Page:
Climate Risk and Real Estate Investment Decision-Making

The Urban Land Institute (and Heitman - a global real estate investment firm) have investigated how climate change impacts are affecting real estate assets and investments in the market today and the future due to increased exposure. The report describes the risks posed by climate change on real estate, how real estate investors are factoring climate risk into their investment decision-making, and offers best practices for managing and mitigating these risks.

Increased exposure to climate impacts will lower returns on real estate investments as they experience infrastructure damage, increased insurance premiums, higher operational costs, and reduced liquidity. In addition to these physical risks, the report describes “transitional risks” in which certain locations are expected to become less marketable after climate events or as they become more vulnerable to them. Transitional risks incorporate the economic, political, and societal responses to climate change into estimating asset value, along with physical climate impacts.

25 real estate investors and investment managers were surveyed globally on how they are integrating climate risk into their investment decision-making. The survey found that most investment managers and investors use insurance as their primary means of protection against extreme weather and climate events. However, insurance covers short-term risks or events - but will not cover loss in value from a reduction in the asset’s liquidity.

Some current Best Practices for measuring and managing climate risk include:

  • Mapping physical risk for current portfolios and potential acquisitions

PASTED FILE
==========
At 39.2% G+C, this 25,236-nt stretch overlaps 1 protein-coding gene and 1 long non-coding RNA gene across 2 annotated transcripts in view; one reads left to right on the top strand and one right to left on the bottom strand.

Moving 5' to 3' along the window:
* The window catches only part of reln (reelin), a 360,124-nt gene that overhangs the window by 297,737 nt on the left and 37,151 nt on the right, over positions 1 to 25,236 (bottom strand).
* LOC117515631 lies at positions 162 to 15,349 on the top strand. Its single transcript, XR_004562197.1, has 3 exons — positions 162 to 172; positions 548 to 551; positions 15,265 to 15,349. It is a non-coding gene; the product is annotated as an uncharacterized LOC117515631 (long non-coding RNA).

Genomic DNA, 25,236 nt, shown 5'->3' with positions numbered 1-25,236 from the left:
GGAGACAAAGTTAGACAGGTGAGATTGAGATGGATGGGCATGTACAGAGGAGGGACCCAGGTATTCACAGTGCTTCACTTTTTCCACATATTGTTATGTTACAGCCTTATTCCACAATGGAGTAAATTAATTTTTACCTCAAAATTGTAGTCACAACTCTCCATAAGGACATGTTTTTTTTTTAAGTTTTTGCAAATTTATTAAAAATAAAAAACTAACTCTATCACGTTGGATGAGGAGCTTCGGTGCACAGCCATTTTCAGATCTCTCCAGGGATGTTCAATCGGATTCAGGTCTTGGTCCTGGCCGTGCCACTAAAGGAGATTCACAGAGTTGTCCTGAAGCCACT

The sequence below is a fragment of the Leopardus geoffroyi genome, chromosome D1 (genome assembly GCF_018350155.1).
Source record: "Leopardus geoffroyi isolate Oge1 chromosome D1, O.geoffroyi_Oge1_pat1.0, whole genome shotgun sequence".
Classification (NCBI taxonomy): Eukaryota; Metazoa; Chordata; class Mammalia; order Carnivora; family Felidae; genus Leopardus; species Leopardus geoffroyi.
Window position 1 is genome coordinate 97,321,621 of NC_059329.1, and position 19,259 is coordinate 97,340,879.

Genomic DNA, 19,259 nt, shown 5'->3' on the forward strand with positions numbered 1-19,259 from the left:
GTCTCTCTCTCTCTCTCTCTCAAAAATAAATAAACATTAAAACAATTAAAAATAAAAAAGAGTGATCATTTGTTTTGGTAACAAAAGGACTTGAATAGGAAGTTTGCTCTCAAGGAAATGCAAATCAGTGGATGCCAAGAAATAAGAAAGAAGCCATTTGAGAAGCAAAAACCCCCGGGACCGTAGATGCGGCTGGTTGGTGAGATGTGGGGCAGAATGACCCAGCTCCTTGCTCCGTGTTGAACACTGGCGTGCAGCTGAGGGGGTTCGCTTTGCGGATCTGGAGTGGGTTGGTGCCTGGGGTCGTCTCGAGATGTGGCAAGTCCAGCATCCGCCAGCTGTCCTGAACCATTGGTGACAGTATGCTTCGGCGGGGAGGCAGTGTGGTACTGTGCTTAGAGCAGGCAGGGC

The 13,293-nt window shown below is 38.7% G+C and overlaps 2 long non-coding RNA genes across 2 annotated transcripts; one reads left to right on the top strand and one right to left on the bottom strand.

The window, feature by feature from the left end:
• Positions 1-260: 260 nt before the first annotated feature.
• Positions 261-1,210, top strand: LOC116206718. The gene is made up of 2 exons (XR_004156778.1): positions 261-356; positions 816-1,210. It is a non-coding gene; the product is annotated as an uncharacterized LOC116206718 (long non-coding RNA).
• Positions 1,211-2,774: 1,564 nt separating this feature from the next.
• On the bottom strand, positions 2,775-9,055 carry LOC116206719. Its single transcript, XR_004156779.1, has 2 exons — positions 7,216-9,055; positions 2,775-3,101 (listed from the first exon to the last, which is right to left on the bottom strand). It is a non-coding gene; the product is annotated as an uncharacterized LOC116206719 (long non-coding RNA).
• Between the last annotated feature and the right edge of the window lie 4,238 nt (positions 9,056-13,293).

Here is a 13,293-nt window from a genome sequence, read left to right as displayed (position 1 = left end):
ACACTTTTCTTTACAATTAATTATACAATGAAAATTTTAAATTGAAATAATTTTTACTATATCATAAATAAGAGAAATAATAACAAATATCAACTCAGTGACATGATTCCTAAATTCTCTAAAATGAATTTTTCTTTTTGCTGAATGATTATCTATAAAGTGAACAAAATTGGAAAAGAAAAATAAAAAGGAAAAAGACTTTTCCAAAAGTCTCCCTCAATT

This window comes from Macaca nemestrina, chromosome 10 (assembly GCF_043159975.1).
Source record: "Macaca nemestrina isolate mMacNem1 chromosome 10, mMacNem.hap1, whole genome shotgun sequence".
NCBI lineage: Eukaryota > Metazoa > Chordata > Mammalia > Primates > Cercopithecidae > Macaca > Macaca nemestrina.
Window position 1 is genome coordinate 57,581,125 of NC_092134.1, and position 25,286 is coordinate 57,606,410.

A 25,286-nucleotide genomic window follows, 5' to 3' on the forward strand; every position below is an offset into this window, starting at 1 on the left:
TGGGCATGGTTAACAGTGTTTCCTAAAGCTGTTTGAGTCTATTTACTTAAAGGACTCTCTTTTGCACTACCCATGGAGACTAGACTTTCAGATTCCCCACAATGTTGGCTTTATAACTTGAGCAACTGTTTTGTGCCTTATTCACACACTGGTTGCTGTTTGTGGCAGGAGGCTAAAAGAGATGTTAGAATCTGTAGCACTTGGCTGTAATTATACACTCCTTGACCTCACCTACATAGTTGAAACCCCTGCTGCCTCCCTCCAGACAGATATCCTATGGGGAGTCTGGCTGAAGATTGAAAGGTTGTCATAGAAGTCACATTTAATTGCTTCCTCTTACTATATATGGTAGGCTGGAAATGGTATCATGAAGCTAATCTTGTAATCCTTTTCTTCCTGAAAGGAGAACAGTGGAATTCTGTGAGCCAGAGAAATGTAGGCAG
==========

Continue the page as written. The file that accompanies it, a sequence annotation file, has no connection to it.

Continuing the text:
• Incorporating climate risk into due diligence and other investment decision-making processes
  • Incorporating additional physical adaptation and mitigation measures for assets at risk
  • Exploring a variety of strategies to mitigate risk, including portfolio diversification and investing directly in the mitigation measures for specific assets
  • Engaging with policymakers on city-level resilience strategies, and supporting the investment by cities in mitigating the risk of all assets under their jurisdiction

This report argues that climate change will affect valuation and markets. An eventual downward repricing of higher-risk assets will be the market’s way of redirecting capital to locations and individual assets where it is better used. But the markets are far from understanding climate risks enough to price them in today. This process will be painful for investors who are caught off guard, but those who are prepared have the potential to outperform."


Publication Date: March 2019

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